Besides developing industries towards high-end outputs, modernizing the agricultural sector, advancing manufacturing industries, and exploring strategic emerging industries, the 13th five-year plan specifies specific goals: a) annual GDP growth rate of over 6.5% on average and b) service sector accounting for 56% of GDP.

Figure 7. GDP Growth Forecasts of China 2016-2020





[1] China ‘s government work report, issued on March 6, 2016, emphasized strengthening supply-side structural reform by reducing low-end manufacturing and increasing high-end production.


Source: IMF World Economic Outlook Database, April, 2016 & EIU Country Data, April 2016.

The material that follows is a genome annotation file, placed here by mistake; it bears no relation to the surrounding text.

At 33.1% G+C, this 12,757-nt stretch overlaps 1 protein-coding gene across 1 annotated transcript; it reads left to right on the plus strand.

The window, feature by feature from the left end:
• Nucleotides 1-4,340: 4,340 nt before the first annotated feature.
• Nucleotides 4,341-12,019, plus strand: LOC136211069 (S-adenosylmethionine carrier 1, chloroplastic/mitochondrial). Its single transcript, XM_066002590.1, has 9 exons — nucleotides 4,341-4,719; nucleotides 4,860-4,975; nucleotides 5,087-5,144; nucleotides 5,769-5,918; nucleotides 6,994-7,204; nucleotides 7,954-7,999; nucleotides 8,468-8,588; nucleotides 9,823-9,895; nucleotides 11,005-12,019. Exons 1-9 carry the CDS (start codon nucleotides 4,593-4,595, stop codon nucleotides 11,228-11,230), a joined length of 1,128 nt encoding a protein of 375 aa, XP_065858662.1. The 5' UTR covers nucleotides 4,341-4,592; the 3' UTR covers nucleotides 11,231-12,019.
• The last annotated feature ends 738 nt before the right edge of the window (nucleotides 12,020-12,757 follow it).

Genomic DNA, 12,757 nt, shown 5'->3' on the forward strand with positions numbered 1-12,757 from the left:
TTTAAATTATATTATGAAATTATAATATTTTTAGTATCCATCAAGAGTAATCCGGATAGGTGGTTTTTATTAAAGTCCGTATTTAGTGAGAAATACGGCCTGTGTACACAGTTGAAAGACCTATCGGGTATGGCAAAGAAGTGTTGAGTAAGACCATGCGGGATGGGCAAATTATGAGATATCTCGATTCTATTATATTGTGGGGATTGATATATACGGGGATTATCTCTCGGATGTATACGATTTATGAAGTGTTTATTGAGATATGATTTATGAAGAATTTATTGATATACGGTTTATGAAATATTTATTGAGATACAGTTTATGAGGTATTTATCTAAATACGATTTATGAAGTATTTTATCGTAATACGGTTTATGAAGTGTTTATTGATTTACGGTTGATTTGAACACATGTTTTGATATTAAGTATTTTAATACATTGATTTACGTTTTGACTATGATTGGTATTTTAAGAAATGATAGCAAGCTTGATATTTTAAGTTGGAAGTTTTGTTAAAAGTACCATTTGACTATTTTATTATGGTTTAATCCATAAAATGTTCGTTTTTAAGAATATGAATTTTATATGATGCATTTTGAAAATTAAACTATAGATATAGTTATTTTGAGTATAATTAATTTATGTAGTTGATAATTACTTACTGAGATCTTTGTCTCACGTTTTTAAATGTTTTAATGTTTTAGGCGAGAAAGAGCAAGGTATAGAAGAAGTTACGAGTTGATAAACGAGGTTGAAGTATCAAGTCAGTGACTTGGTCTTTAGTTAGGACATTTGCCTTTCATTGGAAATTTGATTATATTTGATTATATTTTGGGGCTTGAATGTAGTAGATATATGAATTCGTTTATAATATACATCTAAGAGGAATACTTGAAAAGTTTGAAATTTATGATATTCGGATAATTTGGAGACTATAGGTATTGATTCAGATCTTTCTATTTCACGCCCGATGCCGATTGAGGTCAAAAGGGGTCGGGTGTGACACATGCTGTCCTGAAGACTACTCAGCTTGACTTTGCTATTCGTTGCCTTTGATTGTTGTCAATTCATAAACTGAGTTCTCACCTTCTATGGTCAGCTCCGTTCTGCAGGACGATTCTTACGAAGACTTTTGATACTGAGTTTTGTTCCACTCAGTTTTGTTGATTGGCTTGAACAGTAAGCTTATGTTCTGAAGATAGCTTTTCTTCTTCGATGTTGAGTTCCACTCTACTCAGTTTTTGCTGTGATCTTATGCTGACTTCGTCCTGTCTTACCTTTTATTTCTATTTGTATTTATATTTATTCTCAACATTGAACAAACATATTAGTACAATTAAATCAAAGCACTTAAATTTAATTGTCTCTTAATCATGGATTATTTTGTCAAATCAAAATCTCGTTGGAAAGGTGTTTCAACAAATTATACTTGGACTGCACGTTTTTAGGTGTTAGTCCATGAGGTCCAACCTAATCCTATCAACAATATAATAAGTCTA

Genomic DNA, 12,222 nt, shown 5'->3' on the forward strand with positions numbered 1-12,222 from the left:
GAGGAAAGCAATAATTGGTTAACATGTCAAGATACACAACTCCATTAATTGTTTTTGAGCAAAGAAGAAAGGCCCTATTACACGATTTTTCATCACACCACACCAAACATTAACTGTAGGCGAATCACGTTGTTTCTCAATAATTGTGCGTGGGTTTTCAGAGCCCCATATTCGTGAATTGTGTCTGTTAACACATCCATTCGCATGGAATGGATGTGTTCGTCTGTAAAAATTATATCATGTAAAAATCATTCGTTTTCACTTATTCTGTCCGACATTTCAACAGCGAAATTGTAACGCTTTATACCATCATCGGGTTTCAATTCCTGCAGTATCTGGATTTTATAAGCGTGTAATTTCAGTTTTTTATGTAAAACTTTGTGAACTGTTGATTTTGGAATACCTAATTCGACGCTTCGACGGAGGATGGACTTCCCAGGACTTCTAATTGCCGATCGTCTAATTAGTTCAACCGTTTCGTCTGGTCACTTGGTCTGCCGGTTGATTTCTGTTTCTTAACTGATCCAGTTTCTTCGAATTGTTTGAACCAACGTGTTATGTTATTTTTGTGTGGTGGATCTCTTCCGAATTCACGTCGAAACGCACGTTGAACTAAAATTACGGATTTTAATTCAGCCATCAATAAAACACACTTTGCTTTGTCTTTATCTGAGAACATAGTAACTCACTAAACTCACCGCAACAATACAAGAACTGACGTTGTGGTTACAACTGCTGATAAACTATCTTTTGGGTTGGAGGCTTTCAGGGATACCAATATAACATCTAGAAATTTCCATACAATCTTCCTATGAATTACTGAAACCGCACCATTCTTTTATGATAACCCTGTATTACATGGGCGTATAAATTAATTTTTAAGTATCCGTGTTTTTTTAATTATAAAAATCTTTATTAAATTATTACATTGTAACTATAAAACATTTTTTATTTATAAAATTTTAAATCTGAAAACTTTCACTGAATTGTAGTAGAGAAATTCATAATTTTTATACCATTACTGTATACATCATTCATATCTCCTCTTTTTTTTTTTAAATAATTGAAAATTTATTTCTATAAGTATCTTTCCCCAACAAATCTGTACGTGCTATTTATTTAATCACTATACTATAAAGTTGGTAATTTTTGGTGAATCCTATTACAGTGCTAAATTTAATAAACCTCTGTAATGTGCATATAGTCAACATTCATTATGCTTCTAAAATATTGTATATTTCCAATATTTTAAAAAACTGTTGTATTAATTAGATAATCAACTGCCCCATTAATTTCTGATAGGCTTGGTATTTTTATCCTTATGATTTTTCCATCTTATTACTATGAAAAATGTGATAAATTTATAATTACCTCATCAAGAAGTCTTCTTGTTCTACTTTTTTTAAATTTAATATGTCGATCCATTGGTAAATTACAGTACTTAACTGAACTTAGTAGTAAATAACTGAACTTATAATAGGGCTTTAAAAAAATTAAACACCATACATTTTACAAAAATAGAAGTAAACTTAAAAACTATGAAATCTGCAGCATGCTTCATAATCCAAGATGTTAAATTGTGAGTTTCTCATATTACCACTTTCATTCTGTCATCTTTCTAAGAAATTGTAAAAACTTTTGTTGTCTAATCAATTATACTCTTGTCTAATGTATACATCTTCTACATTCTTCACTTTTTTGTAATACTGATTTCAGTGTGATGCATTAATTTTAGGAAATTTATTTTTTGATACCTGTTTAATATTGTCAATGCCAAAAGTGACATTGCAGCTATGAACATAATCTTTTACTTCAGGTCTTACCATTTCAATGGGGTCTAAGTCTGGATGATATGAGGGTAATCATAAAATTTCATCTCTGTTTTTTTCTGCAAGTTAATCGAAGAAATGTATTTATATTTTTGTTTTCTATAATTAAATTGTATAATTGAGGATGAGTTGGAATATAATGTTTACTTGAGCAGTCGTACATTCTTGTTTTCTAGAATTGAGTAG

Beijing’s 12th National People’s Congress adopted the outline of the 13th five year plan and stressed its goals in March 2016. However, GDP growth forecasts conducted by major international agencies, IMF and EIU, in April 2016 showed that China could only fulfill its goal for economic growth for 2016. China’s future economic growth can only reach on average 6.138 according to the IMF forecast and 5.3% as said by the EIU.

Figure 8. Expected Structure of China Economy


Source: EIU Country Data, April 2016.

As for expected structure, China’s private consumption over GDP ratio is expected to reach 41.24% on average during the period of 13th five-year plan. In addition, China’s gross fixed investment over GDP ratio is expected to stand at 38.32% on average during the same period. In terms of promoting private consumption and reducing over investment, China’s next five-year plan is believed by EIU to be more successful than the previous two five-year plans.